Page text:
Summary: I will persuade her and bring her into the wilderness, and speak tenderly to her, and make the Valley of Achor a door of hope. I will remove the name of the Baals from her mouth … covenant with the wild animals, abolish the bow, the sword, and war from the land, and I will make you lie down in safety. My wife for ever – in righteousness and in justice, in steadfast love and in mercy … and you shall know that I am the Lord.
Epistle: 2 Corinthians 3: 1 – 6
Summary: You are our letter, written on our hearts, to be known and read by all … written with the Spirit of God on the tablets of human hearts. Our competence is from God who made us competent to be ministers of a new covenant not of letter but of the spirit.
Gospel: Mark 2: 13 – 22
Summary: Jesus by the lake – saw Levi at the tax booth – “Follow Me”. Jesus in Levi’s house, with tax collectors and sinners – “came to call not the righteous but sinners”. Fasting: not when the bridegroom is with them but when the bridegroom is taken away. Old cloth for old clothes; new skins for new wine.[/dropshadowbox]
Sermon delivered by the Rev Sydney Maitland
There are many forms of grieving – the death of one dearly loved, the disappointment of a hoped-for relationship, the failure of a professional venture or the loss or denial of an opportunity in a treasured area of life.
Grief can extend from a minor disappointment in losing a possession to major grief in the area of relationships.
And this is when we are at our most vulnerable, the most open to suggestion and the most prone to one a many kinds of emotion.
In Hosea, God speaks to the people of Israel who have been deported from their land and its connections and opportunities to another land far away where they must obey the rules and acknowledge the customs of other masters with strange names and difficult languages.
Here they are taunted: sing us the songs of your land, for amusement and entertainment. Their institutions and their religion are ridiculed and their king is dead.
But this is the place where the prophets of the Lord announce the possibility of renewal. New messages of hope and new kinds of relationships.
The valley of Achor – the Valley of Sorrows is the very place where they will be wooed by their God, whose love and faithfulness has not failed or deserted Him.
It is in the very place where they feel most inadequate in all aspects of their lives that God promises to meet them and teach them and lead them and cherish them. Here they will be renewed and a new kind of covenant is opened up before them.
Now each person will know and serve the Lord and will not have to rely on the teachings and authority of their clergy.
The very place where they felt most abandoned is also the very place where God will draw close to them.
Paul also expressed his confidence in the Christians of Corinth – and this had been a church beset by division, open immorality, confused teaching and distorted practices.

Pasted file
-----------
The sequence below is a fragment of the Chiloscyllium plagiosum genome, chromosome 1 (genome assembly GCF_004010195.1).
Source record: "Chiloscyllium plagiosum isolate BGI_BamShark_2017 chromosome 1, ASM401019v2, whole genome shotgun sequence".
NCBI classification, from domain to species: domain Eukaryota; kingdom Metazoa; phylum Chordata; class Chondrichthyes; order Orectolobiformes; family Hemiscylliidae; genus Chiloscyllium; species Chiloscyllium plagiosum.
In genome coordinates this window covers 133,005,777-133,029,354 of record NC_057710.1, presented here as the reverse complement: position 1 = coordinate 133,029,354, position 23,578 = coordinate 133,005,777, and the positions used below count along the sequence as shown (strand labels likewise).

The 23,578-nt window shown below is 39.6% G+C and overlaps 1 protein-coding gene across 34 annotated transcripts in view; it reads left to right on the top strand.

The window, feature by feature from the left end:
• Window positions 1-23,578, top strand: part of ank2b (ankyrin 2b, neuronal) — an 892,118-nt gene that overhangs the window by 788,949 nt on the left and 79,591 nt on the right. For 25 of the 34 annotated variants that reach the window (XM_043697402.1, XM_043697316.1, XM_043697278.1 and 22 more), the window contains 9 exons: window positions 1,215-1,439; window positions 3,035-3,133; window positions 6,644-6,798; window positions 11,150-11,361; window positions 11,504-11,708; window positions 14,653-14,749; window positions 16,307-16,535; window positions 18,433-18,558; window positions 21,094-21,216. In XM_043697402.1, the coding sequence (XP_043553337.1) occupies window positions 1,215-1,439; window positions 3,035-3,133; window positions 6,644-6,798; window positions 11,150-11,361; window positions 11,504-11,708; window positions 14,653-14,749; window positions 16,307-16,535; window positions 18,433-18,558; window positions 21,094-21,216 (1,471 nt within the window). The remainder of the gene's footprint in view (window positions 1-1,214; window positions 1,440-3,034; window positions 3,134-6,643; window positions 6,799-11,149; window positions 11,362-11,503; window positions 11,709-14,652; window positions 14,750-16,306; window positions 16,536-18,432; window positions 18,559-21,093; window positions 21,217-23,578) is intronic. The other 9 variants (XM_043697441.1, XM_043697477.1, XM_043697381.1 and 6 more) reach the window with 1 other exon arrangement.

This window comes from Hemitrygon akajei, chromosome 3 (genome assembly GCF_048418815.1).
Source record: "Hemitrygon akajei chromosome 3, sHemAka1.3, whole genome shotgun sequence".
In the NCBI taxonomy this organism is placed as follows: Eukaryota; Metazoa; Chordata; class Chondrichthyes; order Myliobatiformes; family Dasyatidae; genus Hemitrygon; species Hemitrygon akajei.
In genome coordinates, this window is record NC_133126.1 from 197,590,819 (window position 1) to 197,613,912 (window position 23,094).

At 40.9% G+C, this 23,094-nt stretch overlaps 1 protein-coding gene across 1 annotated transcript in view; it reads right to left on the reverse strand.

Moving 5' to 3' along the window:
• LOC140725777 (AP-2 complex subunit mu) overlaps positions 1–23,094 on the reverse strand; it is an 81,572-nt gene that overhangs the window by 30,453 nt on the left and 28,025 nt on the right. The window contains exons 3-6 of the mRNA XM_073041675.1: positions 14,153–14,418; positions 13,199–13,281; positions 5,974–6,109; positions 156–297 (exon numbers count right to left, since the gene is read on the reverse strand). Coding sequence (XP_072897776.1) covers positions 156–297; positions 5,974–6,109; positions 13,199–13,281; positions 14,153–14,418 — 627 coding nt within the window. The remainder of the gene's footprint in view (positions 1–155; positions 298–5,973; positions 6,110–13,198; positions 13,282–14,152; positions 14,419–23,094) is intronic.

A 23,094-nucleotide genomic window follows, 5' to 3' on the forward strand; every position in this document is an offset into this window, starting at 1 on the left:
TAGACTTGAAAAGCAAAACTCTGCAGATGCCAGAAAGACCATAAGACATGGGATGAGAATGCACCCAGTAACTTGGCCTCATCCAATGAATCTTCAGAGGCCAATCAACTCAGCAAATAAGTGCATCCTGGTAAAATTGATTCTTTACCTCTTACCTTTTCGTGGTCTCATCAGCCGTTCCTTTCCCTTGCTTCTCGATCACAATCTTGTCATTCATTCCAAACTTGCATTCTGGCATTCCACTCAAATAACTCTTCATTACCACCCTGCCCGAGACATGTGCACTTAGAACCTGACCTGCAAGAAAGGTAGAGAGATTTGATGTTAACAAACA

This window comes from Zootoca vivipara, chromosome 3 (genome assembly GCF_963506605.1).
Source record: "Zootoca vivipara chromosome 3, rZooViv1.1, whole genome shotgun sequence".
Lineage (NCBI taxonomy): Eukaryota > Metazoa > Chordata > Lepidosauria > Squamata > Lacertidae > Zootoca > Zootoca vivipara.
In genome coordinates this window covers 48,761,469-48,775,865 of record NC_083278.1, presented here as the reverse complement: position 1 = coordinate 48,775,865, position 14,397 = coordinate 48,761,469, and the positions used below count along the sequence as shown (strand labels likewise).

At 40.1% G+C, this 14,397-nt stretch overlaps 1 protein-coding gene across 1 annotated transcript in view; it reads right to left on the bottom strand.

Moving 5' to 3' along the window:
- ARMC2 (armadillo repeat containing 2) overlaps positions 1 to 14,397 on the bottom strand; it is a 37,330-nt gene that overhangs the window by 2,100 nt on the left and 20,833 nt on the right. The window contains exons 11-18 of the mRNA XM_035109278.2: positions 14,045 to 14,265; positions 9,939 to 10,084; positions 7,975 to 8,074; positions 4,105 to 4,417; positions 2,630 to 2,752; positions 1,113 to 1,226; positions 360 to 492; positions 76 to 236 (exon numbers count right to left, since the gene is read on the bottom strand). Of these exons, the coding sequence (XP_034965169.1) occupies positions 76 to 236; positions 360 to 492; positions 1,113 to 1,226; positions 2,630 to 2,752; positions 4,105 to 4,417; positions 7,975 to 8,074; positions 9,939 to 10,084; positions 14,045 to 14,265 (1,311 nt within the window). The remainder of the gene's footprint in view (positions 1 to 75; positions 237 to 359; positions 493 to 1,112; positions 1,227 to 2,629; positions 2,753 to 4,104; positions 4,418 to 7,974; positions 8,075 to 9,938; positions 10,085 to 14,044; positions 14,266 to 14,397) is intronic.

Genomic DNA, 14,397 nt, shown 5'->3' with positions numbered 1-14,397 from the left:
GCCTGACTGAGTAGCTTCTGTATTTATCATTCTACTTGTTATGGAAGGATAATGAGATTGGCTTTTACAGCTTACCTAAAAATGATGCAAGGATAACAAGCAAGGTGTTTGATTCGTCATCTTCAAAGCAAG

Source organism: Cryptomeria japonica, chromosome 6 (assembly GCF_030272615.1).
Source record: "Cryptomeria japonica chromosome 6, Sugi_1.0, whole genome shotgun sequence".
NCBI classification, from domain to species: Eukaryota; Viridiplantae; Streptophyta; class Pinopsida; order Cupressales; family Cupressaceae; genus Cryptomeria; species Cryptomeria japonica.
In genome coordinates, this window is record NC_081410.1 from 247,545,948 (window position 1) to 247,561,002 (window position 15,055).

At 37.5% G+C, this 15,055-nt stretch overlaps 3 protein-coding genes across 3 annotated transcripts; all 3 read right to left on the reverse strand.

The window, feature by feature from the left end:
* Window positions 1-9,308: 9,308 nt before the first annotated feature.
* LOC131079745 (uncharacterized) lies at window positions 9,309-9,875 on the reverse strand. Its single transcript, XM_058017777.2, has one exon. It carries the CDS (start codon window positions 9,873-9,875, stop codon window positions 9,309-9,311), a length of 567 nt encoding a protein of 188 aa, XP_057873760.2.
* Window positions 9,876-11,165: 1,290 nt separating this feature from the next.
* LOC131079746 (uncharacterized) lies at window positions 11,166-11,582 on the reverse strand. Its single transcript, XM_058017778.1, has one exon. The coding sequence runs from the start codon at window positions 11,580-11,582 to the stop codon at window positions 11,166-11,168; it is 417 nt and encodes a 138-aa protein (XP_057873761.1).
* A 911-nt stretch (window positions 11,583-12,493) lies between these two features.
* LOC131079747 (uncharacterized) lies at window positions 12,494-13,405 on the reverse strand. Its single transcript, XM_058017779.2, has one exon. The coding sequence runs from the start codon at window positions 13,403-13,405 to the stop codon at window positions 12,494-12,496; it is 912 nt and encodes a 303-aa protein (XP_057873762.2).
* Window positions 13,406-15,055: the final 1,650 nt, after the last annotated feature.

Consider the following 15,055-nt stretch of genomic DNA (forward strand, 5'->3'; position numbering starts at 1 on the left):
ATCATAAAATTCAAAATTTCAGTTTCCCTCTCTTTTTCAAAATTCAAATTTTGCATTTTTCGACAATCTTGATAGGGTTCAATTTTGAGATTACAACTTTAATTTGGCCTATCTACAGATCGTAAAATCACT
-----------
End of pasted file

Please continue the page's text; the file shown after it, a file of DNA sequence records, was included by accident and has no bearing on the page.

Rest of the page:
These were the people who had to be re-taught the very basics of the Christian life – and yet Paul is still supremely confident in them.
For all their problems and failures Paul was still proud of the Christians in Corinth and would boast of them wherever he went.
In Mark’s gospel, we are told of the recruitment of Matthew, the tax-collector, to follow Jesus. It was a direct and personal invitation – in fact, more like a command: “Follow Me!” and probably to his own astonishment Matthew got up and abandoned his revenue desk and followed Jesus.
But there is more to it than that for Matthew’s other name was Levi. He came from a priestly family whose proper place was in the temple of Jerusalem where they were to serve the conduct of worship.
But here he was, serving not God in the temple of his brethren who worshipped there but ROME. He was their tax collector and as such was entitled to levy any rate he liked on his own people provided that he delivered the revenue to Rome. Far from serving his people he was collaborating with their occupiers.
Something had gone badly wrong in his life to reduce his to this – but Jesus saw enough to say “Follow Me!” Whatever had fallen apart in his life, Jesus still saw a Son of Israel.
No matter how many Matthew had betrayed, Jesus still saw that which could be redeemed and renewed and re-directed.
I think that the point in these readings is pretty clear. Each speaks of new beginnings and renewals. Together they add up to an overwhelming statement of God’s confidence in us.
We can of course deflect this challenge – for a challenge it is – by saying “Oh well, my sins are far too serious for God to forgive” – or “I’m out of practice in these things and there are so many other calls on my time and energy” – or “I’m really quite happy as I am” – this at least is honest.
But let us put it another way. There is no obstacle that we can contrive that the Lord cannot overcome. The only one is our own free-will. We can refuse God but we cannot offer excuses.
My challenge is to each person who has better things to do with his or her life: explain to the Lord why you should not enter a deeper place of faith and commitment in your life. Explain why you do not wish to enter a more intimate love with Him, why you do not wish Him to bless and renew and strengthen you, especially in that place of loss or sadness or disappointment.
And then when you have done that – let Him come back to you with His personal word or act of encouragement.
Faith is in fact a two-way street for not only do we express our faith in the Lord for His mercy and love towards us, but He also expresses His confidence in us, and there is no obstacle in our lives that He cannot overcome: if we are willing.